£45000 - £60000 Per Annum + benefits: Clearwater People Solutions Ltd: Scrum M...

Junior Asset Manager

£25000 - £35000 Per Annum: The Green Recruitment Company: Job Title: Junior As...

SEN Teaching Assistant

£50 per day: Randstad Education Cheshire: SEN Teaching Assistant We are curr...

Employability Tutor

£85 - £95 per hour: Randstad Education Group: Randstad Education are looking f...

Day In a Page

Israel-Gaza conflict: No victory for Israel despite weeks of death and devastation

Robert Fisk: No victory for Israel despite weeks of devastation

Palestinians have won: they are still in Gaza, and Hamas is still there
Mary Beard writes character reference for Twitter troll who called her a 'slut'

Unlikely friends: Mary Beard and the troll who called her a ‘filthy old slut’

The Cambridge University classicist even wrote the student a character reference
America’s new apartheid: Prosperous white districts are choosing to break away from black cities and go it alone

America’s new apartheid

Prosperous white districts are choosing to break away from black cities and go it alone
Amazon is buying Twitch for £600m - but why do people want to watch others playing Xbox?

What is the appeal of Twitch?

Amazon is buying the video-game-themed online streaming site for £600m - but why do people want to watch others playing Xbox?
Tip-tapping typewriters, ripe pongs and slides in the office: Bosses are inventing surprising ways of making us work harder

How bosses are making us work harder

As it is revealed that one newspaper office pumps out the sound of typewriters to increase productivity, Gillian Orr explores the other devices designed to motivate staff
Manufacturers are struggling to keep up with the resurgence in vinyl records

Hard pressed: Resurgence in vinyl records

As the resurgence in vinyl records continues, manufacturers and their outdated machinery are struggling to keep up with the demand
Tony Jordan: 'I turned down the chance to research Charles Dickens for a TV series nine times ... then I found a kindred spirit'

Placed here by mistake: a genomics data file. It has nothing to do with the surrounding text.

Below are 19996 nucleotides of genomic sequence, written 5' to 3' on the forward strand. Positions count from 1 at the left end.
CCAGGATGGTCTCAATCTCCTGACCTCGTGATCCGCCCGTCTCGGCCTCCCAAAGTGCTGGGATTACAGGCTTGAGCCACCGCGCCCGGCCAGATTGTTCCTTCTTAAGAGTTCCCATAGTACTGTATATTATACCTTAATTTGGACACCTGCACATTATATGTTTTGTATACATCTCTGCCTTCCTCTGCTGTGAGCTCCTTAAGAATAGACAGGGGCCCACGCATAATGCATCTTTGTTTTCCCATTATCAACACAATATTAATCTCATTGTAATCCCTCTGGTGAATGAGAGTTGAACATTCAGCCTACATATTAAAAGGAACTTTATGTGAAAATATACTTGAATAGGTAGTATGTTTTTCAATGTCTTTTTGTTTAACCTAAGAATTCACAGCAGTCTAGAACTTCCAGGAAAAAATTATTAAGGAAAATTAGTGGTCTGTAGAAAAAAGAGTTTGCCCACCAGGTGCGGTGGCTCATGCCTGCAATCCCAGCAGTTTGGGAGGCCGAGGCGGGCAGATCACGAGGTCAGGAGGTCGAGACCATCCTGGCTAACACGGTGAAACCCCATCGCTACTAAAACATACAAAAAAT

A tale of two writers

Offered the chance to research Charles Dickens for a TV series, Tony Jordan turned it down. Nine times. The man behind EastEnders and Life on Mars didn’t feel right for the job. Finally, he gave in - and found an unexpected kindred spirit
Could a later start to the school day be the most useful educational reform of all?

Should pupils get a lie in?

Doctors want a later start to the school day so that pupils can sleep later. Not because teenagers are lazy, explains Simon Usborne - it's all down to their circadian rhythms
Prepare for Jewish jokes – as Jewish comedians get their own festival

Prepare for Jewish jokes...

... as Jewish comedians get their own festival
SJ Watson: 'I still can't quite believe that Before I Go to Sleep started in my head'

A dream come true for SJ Watson

Watson was working part time in the NHS when his debut novel, Before I Go to Sleep, became a bestseller. Now it's a Hollywood movie, too. Here he recalls the whirlwind journey from children’s ward to A-list film set
10 best cycling bags for commuters

10 best cycling bags for commuters

Gear up for next week’s National Cycle to Work day with one of these practical backpacks and messenger bags
Paul Scholes: Three at the back isn’t working yet but given time I’m hopeful Louis van Gaal can rebuild Manchester United

Paul Scholes column

Three at the back isn’t working yet but given time I’m hopeful Louis van Gaal can rebuild Manchester United
Kate Bush, Hammersmith Apollo music review: A preamble, then a coup de théâtre - and suddenly the long wait felt worth it

Kate Bush shows a voice untroubled by time

A preamble, then a coup de théâtre - and suddenly the long wait felt worth it
Robot sheepdog technology could be used to save people from burning buildings

The science of herding is cracked

Mathematical model would allow robots to be programmed to control crowds and save people from burning buildings
Tyrant: Is the world ready for a Middle Eastern 'Dallas'?

This tyrant doesn’t rule

It’s billed as a Middle Eastern ‘Dallas’, so why does Fox’s new drama have a white British star?